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Quote:
Originally posted by Irvine511
do we not need to rethink some aspects of the Geneva Conventions?

should Al-Qaeda soldiers/terrorists -- who are young men from a variety of Muslim nations from Chechnya to Yemen to Morocco and have no national loyalty, are not conscripts, and do not wear the uniform of any particular nation, and are not working to advance the military goals of a nation but the advancement of a rather apocalyptic worldview -- be treated to the same standards laid out to protect members of the German army during Wolrd War 2?

this is not to say that because someone is an Al-Qaeda member, you can do whatever you want -- no one should exist in a legal netherworld with no rules regarding their treatment (which, come to think of it, sounds like GITMO). but do we need to rethink these old rules to apply to 21st century threats?

just some food for thougth ....
So are you saying the definition of torture depends on the enemy?
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Old 01-13-2005, 02:49 PM   #10
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Originally posted by Do Miss America


So are you saying the definition of torture depends on the enemy?

i'm not saying much of anything, other than that we need to ask ourselves if the Geneva Convention is applicable to the 21st century.

it might be, i just think it's something to be discussed.

and perhaps it does depend on the enemy -- is there a difference between a German farmer who was drafted, and Yemeni who voluntarily joined a roving group of international terrorists?

are these important distinctions to be made?

discuss. that's all i'm saying. i have no idea what to think -- i wouldn't venture an actual opinion just yet.
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Old 01-13-2005, 02:52 PM   #11
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The enemy may be different but our moral code and humanity shouldn't change.
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Old 01-13-2005, 02:53 PM   #12
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Quote:
Originally posted by Irvine511
do we not need to rethink some aspects of the Geneva Conventions?

should Al-Qaeda soldiers/terrorists -- who are young men from a variety of Muslim nations from Chechnya to Yemen to Morocco and have no national loyalty, are not conscripts, and do not wear the uniform of any particular nation, and are not working to advance the military goals of a nation but the advancement of a rather apocalyptic worldview -- be treated to the same standards laid out to protect members of the German army during Wolrd War 2?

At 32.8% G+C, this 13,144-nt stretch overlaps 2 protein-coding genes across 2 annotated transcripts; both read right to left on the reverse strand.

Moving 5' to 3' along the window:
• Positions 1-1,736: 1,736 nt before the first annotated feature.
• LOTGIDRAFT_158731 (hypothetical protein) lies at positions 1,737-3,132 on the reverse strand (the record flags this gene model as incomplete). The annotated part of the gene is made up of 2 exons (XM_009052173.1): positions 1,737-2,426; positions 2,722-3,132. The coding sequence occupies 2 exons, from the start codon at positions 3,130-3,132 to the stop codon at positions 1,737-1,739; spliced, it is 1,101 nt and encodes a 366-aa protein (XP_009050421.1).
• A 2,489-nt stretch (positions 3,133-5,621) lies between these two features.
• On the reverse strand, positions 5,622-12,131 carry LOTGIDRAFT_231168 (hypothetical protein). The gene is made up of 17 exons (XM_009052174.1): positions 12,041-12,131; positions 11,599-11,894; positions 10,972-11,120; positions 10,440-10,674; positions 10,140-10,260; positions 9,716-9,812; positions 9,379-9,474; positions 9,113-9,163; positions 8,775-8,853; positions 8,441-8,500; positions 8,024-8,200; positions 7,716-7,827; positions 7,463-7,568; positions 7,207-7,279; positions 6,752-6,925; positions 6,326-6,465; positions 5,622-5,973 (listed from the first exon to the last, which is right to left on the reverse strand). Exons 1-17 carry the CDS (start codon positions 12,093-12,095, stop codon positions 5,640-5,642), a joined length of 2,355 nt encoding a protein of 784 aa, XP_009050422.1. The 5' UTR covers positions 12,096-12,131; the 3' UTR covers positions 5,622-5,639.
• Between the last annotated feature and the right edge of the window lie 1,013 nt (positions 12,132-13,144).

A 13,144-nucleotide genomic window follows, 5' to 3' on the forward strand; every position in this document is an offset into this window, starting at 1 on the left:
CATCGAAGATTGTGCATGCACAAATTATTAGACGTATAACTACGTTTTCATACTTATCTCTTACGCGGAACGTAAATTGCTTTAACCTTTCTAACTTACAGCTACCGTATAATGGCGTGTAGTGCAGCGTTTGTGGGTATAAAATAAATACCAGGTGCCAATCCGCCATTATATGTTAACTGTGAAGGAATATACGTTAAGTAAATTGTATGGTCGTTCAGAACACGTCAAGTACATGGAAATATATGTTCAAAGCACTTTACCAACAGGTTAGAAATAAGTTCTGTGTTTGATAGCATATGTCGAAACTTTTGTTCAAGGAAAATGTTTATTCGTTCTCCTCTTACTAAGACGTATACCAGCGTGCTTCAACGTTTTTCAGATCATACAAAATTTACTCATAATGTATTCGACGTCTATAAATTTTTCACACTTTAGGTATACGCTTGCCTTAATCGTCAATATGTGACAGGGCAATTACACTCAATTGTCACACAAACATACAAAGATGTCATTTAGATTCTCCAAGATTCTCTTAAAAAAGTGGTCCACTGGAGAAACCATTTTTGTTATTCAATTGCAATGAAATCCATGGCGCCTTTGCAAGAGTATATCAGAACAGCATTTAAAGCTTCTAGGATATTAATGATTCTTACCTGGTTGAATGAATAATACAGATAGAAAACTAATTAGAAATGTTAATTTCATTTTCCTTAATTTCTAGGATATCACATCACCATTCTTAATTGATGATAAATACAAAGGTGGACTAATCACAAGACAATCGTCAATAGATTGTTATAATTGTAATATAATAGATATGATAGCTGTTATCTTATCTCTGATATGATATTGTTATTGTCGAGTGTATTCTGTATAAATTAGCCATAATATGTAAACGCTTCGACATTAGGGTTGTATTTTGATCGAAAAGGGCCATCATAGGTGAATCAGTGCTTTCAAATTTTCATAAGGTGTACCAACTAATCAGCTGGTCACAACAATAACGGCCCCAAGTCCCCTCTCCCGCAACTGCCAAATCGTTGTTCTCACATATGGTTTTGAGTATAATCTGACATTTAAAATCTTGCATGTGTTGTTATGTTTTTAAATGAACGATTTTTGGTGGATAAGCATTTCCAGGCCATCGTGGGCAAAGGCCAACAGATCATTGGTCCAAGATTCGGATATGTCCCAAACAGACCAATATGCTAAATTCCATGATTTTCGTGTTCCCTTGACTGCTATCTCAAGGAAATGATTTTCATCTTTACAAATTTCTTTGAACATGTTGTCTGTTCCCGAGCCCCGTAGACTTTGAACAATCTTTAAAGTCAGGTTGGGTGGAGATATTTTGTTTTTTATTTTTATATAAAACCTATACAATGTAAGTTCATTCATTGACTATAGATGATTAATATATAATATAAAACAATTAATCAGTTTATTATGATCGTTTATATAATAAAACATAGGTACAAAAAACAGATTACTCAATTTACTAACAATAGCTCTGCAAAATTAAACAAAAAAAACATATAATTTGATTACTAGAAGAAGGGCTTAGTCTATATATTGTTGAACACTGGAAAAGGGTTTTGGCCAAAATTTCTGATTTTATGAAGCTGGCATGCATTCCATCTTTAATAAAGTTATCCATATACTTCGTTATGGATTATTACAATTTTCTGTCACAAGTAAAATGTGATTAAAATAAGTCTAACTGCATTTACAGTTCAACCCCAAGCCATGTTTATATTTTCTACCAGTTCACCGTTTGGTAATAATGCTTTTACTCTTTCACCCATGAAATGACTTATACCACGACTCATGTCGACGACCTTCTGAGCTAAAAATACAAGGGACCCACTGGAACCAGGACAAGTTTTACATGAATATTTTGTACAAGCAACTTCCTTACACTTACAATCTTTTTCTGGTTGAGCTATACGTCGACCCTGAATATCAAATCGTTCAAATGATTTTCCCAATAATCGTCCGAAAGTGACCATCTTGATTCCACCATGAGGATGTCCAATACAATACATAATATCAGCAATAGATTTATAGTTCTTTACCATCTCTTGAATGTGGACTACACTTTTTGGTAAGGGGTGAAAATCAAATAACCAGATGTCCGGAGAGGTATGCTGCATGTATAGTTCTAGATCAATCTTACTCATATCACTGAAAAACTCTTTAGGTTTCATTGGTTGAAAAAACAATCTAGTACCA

this is not to say that because someone is an Al-Qaeda member, you can do whatever you want -- no one should exist in a legal netherworld with no rules regarding their treatment (which, come to think of it, sounds like GITMO). but do we need to rethink these old rules to apply to 21st century threats?

just some food for thougth ....
No, I don't think they need to be rethought. Any questions we have now about their viability were just as relevant when they were adopted. These rules were set to protect human dignity; questions about the official status of prisoners are merely academic and beside the point.

But that's not the point I was trying to make. I was merely providing a commonly accepted definition of torture.
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Old 01-13-2005, 02:55 PM   #13
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Quote:
Originally posted by drhark
I see the word torture within in the definition, so it can't be the definition itself. If it were a definition, it's pretty vague and open to a broad interpretation. like the Bible, Koran or Constitution
It's not really open to broad interpretation unless you're very eager to find loopholes. It says no violence, no humilation, no hostages and no executions. Seems clear enough to me.
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Old 01-13-2005, 02:56 PM   #14
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I agree that the application of the Geneva convention is not the same for all combatants.
Our moral code and humanity is not one and the same as the Geneva Convention. So I believe we can abide by our moral code and humanity outside the jurisdiction of the Geneva Convention
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Old 01-13-2005, 03:01 PM   #15
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Quote:
Originally posted by drhark
I agree that the application of the Geneva convention is not the same for all combatants.
Our moral code and humanity is not one and the same as the Geneva Convention. So I believe we can abide by our moral code and humanity outside the jurisdiction of the Geneva Convention
Well, the problem is that since it was ratified by Congress, the Geneva Conventions carry the full weight of US law. It's not like we can just decide not to abide by them, or throw out the parts we don't like.

If we want to change it, that's a case we have to make to the world.